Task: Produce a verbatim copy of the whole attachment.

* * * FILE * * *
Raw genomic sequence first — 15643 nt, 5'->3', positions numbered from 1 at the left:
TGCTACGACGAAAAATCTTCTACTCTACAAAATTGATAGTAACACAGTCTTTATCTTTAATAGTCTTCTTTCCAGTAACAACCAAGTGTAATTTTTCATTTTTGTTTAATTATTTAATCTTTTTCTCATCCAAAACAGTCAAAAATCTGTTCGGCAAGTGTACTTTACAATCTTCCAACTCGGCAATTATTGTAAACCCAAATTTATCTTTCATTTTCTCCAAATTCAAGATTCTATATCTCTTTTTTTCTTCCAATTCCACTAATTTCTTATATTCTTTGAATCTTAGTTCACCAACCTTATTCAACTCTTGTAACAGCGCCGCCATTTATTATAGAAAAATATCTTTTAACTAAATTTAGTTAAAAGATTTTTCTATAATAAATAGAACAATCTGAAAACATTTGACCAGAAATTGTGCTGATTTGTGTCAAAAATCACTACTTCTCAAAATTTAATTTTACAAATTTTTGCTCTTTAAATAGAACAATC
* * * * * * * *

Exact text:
Raw genomic sequence first — 15643 nt, 5'->3', positions numbered from 1 at the left:
TGCTACGACGAAAAATCTTCTACTCTACAAAATTGATAGTAACACAGTCTTTATCTTTAATAGTCTTCTTTCCAGTAACAACCAAGTGTAATTTTTCATTTTTGTTTAATTATTTAATCTTTTTCTCATCCAAAACAGTCAAAAATCTGTTCGGCAAGTGTACTTTACAATCTTCCAACTCGGCAATTATTGTAAACCCAAATTTATCTTTCATTTTCTCCAAATTCAAGATTCTATATCTCTTTTTTTCTTCCAATTCCACTAATTTCTTATATTCTTTGAATCTTAGTTCACCAACCTTATTCAACTCTTGTAACAGCGCCGCCATTTATTATAGAAAAATATCTTTTAACTAAATTTAGTTAAAAGATTTTTCTATAATAAATAGAACAATCTGAAAACATTTGACCAGAAATTGTGCTGATTTGTGTCAAAAATCACTACTTCTCAAAATTTAATTTTACAAATTTTTGCTCTTTAAATAGAACAATC